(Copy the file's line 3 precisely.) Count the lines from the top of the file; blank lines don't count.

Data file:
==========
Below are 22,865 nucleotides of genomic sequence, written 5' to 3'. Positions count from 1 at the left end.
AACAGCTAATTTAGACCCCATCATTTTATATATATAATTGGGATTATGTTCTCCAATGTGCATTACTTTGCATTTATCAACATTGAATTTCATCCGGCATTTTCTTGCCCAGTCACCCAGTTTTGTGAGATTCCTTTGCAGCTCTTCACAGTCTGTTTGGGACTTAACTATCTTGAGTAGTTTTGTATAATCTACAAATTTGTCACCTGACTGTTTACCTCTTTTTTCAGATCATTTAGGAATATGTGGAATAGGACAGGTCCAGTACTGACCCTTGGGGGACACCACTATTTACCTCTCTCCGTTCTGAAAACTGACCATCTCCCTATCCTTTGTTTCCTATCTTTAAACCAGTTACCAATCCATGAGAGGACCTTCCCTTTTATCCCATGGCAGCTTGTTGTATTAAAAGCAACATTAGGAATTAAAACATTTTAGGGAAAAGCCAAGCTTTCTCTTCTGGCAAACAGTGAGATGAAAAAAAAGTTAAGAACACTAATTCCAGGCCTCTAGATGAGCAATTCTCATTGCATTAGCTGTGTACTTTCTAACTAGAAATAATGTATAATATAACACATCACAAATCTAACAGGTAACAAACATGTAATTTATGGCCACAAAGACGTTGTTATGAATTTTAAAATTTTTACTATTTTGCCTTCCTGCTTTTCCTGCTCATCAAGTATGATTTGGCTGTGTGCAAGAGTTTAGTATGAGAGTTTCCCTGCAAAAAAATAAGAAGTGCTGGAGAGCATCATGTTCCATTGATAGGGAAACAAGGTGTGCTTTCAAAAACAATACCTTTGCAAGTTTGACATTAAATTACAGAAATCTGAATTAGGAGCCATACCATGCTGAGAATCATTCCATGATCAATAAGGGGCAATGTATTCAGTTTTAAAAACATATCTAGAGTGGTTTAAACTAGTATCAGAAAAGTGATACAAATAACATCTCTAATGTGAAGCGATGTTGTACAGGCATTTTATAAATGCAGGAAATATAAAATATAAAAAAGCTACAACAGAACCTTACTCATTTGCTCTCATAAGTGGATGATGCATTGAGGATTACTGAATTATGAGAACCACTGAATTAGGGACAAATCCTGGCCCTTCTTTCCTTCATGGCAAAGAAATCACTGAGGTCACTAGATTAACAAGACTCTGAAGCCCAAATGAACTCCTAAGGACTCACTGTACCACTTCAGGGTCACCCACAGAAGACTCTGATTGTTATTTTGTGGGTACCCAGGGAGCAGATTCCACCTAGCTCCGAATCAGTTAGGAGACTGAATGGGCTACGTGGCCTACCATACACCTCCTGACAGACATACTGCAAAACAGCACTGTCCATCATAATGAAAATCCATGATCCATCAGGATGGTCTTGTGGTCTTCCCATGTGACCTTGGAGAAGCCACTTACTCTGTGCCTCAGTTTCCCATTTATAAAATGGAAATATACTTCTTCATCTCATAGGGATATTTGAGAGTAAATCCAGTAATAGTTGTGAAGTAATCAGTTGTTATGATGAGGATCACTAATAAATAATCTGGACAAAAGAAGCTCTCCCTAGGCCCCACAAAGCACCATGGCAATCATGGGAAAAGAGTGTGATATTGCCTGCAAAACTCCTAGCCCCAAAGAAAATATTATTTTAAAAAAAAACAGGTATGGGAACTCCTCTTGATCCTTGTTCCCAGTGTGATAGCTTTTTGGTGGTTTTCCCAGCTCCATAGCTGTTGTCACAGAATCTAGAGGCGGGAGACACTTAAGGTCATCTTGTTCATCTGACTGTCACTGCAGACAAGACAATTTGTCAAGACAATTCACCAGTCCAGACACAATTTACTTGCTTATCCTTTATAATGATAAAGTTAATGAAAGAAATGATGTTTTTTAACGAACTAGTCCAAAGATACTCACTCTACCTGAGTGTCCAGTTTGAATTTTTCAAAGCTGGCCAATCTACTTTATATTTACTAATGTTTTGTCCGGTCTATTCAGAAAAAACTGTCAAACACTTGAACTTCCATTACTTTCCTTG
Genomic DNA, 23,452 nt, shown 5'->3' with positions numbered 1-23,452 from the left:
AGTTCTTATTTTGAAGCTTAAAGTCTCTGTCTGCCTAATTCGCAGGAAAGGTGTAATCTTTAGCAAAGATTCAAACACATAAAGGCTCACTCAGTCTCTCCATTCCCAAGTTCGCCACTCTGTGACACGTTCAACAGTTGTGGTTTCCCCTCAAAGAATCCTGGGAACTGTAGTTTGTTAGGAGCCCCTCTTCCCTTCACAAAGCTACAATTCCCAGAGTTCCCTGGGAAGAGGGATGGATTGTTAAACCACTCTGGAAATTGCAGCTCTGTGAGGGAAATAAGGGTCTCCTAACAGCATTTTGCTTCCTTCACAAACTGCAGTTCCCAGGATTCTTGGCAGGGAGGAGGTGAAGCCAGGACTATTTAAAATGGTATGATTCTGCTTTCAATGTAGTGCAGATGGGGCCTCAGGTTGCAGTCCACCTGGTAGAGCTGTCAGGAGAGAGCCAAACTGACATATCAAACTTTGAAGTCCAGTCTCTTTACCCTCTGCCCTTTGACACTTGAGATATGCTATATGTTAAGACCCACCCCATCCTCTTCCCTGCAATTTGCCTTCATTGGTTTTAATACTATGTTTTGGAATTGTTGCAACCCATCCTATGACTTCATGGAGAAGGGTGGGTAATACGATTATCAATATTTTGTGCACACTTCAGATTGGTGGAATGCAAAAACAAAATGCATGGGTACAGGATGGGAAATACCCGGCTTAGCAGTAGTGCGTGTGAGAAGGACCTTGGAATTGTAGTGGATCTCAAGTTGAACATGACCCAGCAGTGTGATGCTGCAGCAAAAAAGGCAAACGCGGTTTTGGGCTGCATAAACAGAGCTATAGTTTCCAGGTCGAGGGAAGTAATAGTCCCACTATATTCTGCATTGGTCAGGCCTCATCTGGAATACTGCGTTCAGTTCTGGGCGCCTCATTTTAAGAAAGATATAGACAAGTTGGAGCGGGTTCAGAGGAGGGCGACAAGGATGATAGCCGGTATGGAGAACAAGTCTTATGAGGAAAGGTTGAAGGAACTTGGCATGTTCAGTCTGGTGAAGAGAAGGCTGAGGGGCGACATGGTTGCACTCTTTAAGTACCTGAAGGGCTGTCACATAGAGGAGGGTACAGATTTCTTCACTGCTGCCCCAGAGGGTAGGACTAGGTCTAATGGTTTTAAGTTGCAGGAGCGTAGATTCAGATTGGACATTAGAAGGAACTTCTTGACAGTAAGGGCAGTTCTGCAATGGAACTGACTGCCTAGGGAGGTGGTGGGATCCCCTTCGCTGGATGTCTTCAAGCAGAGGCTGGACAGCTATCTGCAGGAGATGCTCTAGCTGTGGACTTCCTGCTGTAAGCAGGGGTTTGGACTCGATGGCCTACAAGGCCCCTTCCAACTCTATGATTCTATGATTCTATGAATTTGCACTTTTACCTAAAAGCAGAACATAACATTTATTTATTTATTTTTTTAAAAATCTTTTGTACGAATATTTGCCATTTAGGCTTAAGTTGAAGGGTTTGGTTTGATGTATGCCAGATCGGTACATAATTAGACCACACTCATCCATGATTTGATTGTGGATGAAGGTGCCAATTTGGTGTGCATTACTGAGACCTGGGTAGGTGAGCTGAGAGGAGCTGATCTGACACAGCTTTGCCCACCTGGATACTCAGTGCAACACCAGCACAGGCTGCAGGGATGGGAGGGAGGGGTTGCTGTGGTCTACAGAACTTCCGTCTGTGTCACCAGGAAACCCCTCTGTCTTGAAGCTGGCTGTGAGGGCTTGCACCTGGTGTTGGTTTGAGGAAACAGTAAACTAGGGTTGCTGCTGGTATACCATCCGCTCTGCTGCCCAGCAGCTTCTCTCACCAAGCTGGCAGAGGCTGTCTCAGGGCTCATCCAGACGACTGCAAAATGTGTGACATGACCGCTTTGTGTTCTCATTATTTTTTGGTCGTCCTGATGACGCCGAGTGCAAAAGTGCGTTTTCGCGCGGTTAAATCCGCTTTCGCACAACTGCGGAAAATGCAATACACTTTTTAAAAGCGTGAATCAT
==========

Genomic DNA, 23,452 nt, shown 5'->3' with positions numbered 1-23,452 from the left: